Calculating percentage increases and decreases enables a business owner to keep expenditures in line with income. Nothing paints a quicker picture of your financial health than looking at past and present earnings and expenditures, and nothing shows that more clearly than percentages.

Note your starting number. For example, in the first six months of last year, you spent £3,250 on advertising.

Compute the number for that same category in current dollars. This year, your advertising expenditures for that same period are £3,575.

Subtract the old number from the new number. In this case, £3,575 minus £3,250. You had an increase of £325.

Divide the increase ($500) by the original starting number ($5,000). The resulting decimal, .10 or 10 per cent , is the percentage increase from last year to this year. The same formula applies to decreases.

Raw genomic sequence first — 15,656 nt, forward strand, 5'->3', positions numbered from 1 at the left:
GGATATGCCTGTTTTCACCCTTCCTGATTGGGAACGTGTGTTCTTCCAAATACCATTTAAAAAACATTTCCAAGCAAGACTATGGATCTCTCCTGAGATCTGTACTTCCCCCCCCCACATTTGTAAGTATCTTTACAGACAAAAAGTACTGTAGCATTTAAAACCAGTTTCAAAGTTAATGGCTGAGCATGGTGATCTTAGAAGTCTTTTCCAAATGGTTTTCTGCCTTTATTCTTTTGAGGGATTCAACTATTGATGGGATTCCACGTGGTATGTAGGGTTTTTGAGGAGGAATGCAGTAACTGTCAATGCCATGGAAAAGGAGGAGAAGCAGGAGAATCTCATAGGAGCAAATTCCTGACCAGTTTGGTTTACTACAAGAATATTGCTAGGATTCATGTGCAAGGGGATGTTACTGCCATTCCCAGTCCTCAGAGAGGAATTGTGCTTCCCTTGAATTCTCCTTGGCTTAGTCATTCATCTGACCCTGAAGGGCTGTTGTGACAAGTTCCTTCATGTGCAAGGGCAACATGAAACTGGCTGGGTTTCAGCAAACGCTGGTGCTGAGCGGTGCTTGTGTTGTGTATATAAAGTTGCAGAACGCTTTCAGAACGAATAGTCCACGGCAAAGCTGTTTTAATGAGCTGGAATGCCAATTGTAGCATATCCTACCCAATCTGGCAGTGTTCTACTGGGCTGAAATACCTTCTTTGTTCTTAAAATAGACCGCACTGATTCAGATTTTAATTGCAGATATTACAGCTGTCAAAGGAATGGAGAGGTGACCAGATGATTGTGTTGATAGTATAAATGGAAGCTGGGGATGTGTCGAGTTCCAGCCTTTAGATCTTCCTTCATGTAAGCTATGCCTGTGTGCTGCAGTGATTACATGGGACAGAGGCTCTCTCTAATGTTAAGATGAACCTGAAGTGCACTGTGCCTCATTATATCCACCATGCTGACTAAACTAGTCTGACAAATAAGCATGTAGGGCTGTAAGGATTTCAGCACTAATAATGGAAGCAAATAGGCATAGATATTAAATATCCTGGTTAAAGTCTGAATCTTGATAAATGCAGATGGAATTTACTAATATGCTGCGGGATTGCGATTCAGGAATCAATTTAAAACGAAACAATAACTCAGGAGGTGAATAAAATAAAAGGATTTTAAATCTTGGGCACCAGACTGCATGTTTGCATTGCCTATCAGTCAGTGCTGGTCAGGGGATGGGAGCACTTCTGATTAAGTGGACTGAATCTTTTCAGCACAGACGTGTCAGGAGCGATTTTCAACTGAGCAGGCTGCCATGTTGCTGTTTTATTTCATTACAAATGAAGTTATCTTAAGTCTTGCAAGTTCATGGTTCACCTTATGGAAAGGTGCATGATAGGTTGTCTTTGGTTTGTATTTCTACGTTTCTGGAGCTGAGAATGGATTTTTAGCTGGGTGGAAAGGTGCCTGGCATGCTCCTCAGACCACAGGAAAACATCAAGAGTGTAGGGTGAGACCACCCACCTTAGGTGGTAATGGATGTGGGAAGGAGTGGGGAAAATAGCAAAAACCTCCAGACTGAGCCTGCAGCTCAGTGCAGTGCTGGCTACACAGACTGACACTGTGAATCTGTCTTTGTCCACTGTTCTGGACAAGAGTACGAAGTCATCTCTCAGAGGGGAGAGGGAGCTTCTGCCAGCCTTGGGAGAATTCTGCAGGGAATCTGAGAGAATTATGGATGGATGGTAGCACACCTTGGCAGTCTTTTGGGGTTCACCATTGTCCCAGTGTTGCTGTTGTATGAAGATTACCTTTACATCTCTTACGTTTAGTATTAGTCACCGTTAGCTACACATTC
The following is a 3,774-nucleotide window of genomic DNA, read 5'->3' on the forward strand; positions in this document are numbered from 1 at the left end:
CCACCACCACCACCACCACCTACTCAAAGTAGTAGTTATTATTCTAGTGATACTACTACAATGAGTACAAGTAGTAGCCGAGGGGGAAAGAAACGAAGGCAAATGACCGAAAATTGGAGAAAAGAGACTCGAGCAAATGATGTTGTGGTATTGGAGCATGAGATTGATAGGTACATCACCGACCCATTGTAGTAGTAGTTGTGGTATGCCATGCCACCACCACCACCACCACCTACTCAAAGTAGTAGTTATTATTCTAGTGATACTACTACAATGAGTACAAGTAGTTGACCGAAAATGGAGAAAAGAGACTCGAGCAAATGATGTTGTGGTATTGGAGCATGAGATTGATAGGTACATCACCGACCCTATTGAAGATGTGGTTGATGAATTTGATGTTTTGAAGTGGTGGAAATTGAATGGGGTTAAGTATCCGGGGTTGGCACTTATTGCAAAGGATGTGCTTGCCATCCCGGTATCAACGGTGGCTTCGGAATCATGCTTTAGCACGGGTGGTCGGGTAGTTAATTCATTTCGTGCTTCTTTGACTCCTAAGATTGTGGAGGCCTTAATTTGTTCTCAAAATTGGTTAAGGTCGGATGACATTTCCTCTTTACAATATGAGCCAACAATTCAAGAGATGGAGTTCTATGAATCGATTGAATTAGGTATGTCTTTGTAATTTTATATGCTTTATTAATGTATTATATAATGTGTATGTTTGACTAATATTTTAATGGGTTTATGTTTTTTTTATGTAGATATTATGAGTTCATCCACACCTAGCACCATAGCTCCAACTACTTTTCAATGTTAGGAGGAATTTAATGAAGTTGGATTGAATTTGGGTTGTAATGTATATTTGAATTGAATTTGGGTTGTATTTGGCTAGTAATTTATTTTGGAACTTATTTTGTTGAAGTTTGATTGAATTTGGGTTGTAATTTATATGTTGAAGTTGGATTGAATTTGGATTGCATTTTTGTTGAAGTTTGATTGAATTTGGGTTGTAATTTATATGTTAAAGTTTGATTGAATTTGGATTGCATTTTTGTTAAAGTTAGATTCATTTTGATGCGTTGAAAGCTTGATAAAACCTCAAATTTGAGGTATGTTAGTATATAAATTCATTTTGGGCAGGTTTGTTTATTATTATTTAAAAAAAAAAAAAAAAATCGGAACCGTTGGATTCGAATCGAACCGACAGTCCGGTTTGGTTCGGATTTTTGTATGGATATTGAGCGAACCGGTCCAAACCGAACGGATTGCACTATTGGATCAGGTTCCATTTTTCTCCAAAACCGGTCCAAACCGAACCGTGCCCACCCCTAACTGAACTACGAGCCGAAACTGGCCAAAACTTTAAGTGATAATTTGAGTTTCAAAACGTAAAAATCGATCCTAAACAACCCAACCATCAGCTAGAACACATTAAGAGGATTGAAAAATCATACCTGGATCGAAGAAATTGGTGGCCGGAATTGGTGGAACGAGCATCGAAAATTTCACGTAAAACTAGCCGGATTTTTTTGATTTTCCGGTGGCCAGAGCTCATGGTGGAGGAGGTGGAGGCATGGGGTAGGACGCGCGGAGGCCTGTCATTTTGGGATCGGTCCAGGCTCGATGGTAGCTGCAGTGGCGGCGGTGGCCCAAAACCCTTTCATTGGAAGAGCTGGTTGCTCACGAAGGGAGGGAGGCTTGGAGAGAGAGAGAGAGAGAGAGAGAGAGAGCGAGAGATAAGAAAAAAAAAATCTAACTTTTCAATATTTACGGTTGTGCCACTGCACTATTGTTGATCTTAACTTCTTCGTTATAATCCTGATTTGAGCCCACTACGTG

#### Tip

Use the percentage of increase to evaluate gross margins, cost of goods sold, total revenue and other financial ratios to stay abreast of your company's financial well-being. Compare your company's percentages with those of other businesses in your industry to better understand your competition.

#### Warning

Never forget to move your decimal to the right two places before writing your answer as a percent. In this example, .043 = 4.3%.

#### Tips and warnings

- Use the percentage of increase to evaluate gross margins, cost of goods sold, total revenue and other financial ratios to stay abreast of your company's financial well-being.
- Compare your company's percentages with those of other businesses in your industry to better understand your competition.
- Never forget to move your decimal to the right two places before writing your answer as a percent. In this example, .043 = 4.3%.